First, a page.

The third kind of wine and most common in both Old and New Testaments is called “yayin” in the Hebrew and “oinos” in the Greek. The Hebrew name comes from the process of boiling the fresh juice to reduce it to a heavy syrup or paste that made it suitable for storage without spoiling. Because boiling removes the water and kills all the bacteria, the concentrated state of the juice does not  ferment. Even when the reconstituted mixture was allowed to ferment, its alcohol content was quite low. Oinos referred specifically to mixed wine. Ancient Greeks kept their unboiled, unmixed and therefore highly alcoholic wine (remember no more than 9 to 11 percent) in large jugs called amphorare. Before drinking they would pour it into smaller vessels called Kraters and dilute it with water as much as 20 to 1. This is the wine translated in Scripture as new wine and specifically refers to mixed wine. Even among non-Christians, when strong wine was mixed half and half (so that it contained about 5 percent alcohol), it was seen as madness and considered stupid and barbaric. The strongest wine normally drank by the civilized world was mixed at least with three parts water and one part wine. Even this drink containing approximately 2.5 percent alcohol was below the 3.2 percent that today is necessary to classify a beverage as alcoholic.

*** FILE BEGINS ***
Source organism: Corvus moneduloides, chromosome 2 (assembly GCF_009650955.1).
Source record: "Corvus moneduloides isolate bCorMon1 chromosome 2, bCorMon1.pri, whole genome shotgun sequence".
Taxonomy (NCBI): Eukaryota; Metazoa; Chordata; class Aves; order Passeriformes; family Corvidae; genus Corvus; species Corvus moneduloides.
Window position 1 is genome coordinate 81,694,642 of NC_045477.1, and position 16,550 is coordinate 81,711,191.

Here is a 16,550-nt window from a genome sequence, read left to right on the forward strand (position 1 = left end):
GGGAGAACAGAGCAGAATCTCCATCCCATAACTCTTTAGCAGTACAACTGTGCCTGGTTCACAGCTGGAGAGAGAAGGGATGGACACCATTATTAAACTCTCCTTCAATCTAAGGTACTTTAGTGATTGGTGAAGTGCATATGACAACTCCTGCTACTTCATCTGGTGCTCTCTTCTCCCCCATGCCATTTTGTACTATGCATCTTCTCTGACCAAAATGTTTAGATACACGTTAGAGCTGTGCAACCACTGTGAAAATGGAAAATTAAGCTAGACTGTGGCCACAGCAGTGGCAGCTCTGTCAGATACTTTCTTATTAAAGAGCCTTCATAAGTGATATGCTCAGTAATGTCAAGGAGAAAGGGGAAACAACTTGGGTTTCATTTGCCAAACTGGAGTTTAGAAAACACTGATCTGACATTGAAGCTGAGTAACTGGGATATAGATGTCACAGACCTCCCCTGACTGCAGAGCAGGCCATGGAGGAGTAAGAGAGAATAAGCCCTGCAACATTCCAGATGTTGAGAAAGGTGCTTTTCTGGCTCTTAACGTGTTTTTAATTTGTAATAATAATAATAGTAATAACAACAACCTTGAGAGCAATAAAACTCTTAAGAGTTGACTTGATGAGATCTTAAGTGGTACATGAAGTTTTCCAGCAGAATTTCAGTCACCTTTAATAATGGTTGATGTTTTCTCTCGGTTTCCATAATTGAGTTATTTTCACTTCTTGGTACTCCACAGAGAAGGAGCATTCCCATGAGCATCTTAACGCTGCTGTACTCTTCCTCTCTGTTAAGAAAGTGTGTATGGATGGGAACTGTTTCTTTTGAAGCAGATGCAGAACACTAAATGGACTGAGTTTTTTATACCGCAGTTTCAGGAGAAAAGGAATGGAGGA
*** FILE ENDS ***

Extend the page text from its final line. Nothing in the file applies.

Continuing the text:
The answer to the first question is clearly no. The wine of Bible times was not the same as the unmixed wine of our own day.  Even the more civilized pagans of Bible times would have considered the drinking of modern wines to be barbaric and irresponsible, not to mention the pouring of liquors that we are about to vote on.

Other questions believers should consider in making a decision about the use of wine are:
Will it offend other Christians?  (I Corinthians 8:4-11; Romans 14:15)
Will it harm my testimony?  (I Corinthians 10:27-29;  I Thessalonians 5:22)

There are obviously many other considerations, particularly alcohol’s proven destructiveness to family and society.  That alone would make me vote no on the coming referendum. But if a believer will honestly work through the above three questions, they should be able to derive a personal and biblical answer to the much debated issue of alcoholic beverages.

Wesley Corbitt
Pastor, Grace Community Church